God’s Wrath and His Use of Man
Job has told his friends in no uncertain terms how wrongly they treat him, how he lacks compassion with them, and how he would be if the roles were reversed. He has aired his heart over them, but his suffering has not been softened by it (Job 16:6). Even when he ceases to speak, the misery does not depart from him. Nothing, neither speaking nor silencing, can change his grief. His suffering is unbearable and hopeless. Today these are the two conditions to end your life (or to let it end). With Job we notice nothing of such an attitude.
Certainly, he holds God responsible for his suffering. God has let him exhaust him (Job 16:7). In a direct appeal to God he throws before Him that He has destroyed his whole company. All those he valued have been taken away by force from him by God. God has destroyed his whole environment, including his friends, who also turn against him.
He feels seized by God, not to support him, but to deprive him of all support (Job 16:8). God is like a witness who comes with incriminating statements. His leanness comes from hunger, and hunger is the consequence of his sins, so the friends claim. He cannot deny his lean body and poverty. Everyone sees it and it is like a public witness against him. He can argue all he wants about his innocence, but his situation is a denial of everything he argues in his defense.
He fights a hopeless battle. But what do you want if God’s anger tears you to pieces, if He hates you (Job 16:9)? Job hears God grinding his teeth against him, so to speak. Yes, he experiences God as his Adversary. He feels God’s eyes fixed on him, not lovingly, but critically, with a gaze that looks right through him.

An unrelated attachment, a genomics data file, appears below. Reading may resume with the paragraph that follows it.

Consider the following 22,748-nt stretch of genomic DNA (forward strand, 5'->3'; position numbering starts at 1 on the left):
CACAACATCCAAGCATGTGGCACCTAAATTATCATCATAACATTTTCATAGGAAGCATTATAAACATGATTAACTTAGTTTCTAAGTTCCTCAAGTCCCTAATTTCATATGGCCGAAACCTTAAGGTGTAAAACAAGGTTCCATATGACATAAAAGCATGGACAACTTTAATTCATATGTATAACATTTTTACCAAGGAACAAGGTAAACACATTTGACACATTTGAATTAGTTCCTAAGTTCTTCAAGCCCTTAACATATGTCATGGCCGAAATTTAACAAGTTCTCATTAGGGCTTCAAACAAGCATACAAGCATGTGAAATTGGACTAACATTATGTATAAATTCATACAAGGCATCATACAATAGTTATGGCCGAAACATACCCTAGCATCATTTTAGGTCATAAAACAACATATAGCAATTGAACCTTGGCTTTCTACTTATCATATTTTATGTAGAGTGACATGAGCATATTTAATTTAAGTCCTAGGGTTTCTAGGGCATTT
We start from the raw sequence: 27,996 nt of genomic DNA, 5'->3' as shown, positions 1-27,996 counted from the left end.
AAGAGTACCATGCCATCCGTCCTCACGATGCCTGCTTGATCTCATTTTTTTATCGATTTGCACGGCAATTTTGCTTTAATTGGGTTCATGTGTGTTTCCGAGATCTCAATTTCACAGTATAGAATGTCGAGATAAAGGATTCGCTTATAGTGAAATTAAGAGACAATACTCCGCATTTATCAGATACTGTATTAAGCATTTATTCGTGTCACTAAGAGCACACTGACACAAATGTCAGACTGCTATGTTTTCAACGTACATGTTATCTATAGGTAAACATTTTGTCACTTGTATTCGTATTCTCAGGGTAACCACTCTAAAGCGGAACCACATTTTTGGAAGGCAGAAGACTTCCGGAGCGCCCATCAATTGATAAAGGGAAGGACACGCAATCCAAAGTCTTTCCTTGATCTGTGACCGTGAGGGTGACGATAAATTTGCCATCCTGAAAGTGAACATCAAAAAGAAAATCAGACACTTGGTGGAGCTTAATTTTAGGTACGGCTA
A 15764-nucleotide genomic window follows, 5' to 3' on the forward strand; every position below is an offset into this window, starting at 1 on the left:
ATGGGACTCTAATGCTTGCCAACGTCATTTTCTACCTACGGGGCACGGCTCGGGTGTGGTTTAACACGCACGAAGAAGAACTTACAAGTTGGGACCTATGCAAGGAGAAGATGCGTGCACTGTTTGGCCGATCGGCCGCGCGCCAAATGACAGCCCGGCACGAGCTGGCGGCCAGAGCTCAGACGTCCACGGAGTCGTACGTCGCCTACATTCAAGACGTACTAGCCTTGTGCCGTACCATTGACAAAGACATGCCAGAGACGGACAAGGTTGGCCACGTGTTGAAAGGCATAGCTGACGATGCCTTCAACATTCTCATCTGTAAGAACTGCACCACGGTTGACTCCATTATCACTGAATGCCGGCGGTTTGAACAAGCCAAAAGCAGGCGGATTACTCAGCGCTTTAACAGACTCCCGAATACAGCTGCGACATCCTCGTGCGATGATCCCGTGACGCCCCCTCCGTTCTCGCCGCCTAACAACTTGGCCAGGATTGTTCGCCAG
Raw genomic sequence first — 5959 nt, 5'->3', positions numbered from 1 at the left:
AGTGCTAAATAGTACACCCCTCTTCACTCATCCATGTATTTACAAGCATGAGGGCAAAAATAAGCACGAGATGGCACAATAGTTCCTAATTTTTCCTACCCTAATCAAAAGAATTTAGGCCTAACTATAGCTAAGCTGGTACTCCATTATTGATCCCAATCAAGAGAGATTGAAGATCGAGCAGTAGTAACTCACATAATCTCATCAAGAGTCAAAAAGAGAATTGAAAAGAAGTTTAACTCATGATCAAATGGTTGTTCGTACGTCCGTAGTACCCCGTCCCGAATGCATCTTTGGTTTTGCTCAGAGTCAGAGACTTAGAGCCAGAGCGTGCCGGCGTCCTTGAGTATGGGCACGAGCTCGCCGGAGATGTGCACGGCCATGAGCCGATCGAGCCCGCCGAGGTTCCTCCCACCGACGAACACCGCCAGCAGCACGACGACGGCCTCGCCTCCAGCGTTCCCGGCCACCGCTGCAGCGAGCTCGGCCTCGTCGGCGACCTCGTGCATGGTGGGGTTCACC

Also from the side of the people – not only from the three friends, but from his whole environment – Job experiences only resistance and defamation (Job 16:10). He feels attacked by all of them together. It is one mighty hostile stronghold that opposes him. And who is behind it? God (Job 16:11)! But then God must be mistaken. He has handed Job over to the wrong one and delivered him into the hands of the wicked. He cannot have meant this, can He? Surely God knows he is innocent? But why is He acting like this with him?
Job remembers the time when he had peace. He was happy and safe, surrounded by everything a man could wish for (Job 16:12). But God has “shattered” everything, especially him. He is a broken man. God grasped him by the neck like a predator does with his prey. He who has someone by the neck has him completely under control and in his power. After God has so overwhelmed Job and made him powerless, He has “set me up as His target”, as a target for all His arrows.
God, Job says, uses “His arrows” (Job 16:13) to shoot at him. By this he means his friends, who constantly bombard him with their condemning words. He sees them as God’s instruments. They act under His control.